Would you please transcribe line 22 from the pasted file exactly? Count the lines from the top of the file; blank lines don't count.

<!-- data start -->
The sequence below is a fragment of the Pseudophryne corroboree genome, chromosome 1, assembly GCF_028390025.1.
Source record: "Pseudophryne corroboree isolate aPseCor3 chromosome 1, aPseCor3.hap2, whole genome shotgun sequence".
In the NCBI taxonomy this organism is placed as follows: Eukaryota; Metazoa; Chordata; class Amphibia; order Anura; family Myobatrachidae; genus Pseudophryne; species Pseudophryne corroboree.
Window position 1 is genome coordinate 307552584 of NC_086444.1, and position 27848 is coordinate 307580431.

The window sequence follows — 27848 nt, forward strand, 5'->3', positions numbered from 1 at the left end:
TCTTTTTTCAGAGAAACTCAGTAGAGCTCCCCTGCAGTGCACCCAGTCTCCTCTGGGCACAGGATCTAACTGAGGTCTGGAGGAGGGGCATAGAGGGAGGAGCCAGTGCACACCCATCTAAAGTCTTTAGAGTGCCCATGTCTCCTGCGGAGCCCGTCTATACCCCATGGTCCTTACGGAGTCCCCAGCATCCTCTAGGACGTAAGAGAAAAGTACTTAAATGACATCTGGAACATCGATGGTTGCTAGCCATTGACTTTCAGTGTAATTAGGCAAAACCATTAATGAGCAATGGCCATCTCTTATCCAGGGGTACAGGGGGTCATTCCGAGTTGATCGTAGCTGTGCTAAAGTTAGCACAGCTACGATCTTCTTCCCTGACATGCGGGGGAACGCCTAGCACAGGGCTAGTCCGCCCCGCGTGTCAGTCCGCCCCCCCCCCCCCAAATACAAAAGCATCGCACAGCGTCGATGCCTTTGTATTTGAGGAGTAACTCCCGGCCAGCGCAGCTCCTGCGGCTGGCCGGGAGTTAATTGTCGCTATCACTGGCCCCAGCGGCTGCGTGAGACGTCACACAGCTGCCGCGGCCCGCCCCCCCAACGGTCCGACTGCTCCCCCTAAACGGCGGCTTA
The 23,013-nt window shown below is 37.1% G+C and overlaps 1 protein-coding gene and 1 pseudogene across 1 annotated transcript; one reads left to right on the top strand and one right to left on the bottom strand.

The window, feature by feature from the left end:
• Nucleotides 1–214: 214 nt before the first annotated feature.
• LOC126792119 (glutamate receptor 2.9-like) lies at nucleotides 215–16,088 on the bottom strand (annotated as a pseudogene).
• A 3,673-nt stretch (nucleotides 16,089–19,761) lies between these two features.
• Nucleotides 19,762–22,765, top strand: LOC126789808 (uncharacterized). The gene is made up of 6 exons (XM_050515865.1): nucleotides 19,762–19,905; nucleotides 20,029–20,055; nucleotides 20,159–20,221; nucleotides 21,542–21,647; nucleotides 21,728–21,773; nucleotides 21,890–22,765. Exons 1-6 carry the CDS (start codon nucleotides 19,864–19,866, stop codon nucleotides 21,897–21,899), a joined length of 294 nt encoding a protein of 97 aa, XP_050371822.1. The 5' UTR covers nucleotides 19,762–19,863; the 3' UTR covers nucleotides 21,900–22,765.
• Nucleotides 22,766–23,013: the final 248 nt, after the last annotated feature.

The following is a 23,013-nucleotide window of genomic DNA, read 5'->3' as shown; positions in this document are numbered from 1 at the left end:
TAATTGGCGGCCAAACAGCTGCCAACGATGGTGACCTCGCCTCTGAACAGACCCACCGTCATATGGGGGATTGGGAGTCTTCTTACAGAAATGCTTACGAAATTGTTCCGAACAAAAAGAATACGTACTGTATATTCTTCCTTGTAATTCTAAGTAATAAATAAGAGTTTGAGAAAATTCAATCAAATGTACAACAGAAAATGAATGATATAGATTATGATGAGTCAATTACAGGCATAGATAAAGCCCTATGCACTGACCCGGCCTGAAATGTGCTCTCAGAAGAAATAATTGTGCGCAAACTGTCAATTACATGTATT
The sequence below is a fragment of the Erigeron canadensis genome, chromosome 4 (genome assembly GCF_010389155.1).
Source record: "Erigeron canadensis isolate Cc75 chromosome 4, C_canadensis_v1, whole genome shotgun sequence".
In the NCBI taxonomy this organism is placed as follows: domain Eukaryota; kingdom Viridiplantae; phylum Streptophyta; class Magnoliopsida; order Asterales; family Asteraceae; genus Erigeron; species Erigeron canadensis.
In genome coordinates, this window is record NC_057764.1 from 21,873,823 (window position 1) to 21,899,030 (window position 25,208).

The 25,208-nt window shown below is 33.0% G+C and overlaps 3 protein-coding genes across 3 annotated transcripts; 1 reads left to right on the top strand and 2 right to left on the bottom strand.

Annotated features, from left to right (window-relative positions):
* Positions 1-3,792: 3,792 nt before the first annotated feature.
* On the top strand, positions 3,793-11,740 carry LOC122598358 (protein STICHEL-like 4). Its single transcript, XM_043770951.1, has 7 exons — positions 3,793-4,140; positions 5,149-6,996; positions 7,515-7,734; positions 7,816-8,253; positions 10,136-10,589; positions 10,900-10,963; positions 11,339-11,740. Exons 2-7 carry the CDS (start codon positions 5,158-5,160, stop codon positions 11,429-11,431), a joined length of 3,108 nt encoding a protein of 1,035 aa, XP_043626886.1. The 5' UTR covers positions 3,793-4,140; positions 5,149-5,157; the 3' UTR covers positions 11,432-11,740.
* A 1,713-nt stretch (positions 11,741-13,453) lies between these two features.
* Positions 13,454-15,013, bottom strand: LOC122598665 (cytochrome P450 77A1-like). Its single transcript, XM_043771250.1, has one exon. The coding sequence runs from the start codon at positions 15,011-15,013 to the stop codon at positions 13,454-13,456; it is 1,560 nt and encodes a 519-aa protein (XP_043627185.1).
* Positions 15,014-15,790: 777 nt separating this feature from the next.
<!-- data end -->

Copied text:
* Positions 1-3,792: 3,792 nt before the first annotated feature.